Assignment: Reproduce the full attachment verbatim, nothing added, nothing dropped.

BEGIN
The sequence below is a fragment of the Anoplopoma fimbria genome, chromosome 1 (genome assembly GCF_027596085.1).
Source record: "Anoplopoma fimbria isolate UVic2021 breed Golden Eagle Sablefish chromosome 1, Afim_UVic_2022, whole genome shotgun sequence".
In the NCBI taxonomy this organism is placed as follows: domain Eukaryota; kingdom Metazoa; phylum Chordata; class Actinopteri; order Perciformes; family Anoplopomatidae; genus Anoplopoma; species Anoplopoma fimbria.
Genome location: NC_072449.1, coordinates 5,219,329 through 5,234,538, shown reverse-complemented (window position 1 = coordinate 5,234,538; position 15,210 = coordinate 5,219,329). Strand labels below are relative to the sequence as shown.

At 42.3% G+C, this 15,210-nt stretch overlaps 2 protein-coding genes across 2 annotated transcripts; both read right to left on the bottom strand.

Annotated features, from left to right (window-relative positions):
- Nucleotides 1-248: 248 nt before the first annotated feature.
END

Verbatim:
The sequence below is a fragment of the Anoplopoma fimbria genome, chromosome 1 (genome assembly GCF_027596085.1).
Source record: "Anoplopoma fimbria isolate UVic2021 breed Golden Eagle Sablefish chromosome 1, Afim_UVic_2022, whole genome shotgun sequence".
In the NCBI taxonomy this organism is placed as follows: domain Eukaryota; kingdom Metazoa; phylum Chordata; class Actinopteri; order Perciformes; family Anoplopomatidae; genus Anoplopoma; species Anoplopoma fimbria.
Genome location: NC_072449.1, coordinates 5,219,329 through 5,234,538, shown reverse-complemented (window position 1 = coordinate 5,234,538; position 15,210 = coordinate 5,219,329). Strand labels below are relative to the sequence as shown.

At 42.3% G+C, this 15,210-nt stretch overlaps 2 protein-coding genes across 2 annotated transcripts; both read right to left on the bottom strand.

Annotated features, from left to right (window-relative positions):
- Nucleotides 1-248: 248 nt before the first annotated feature.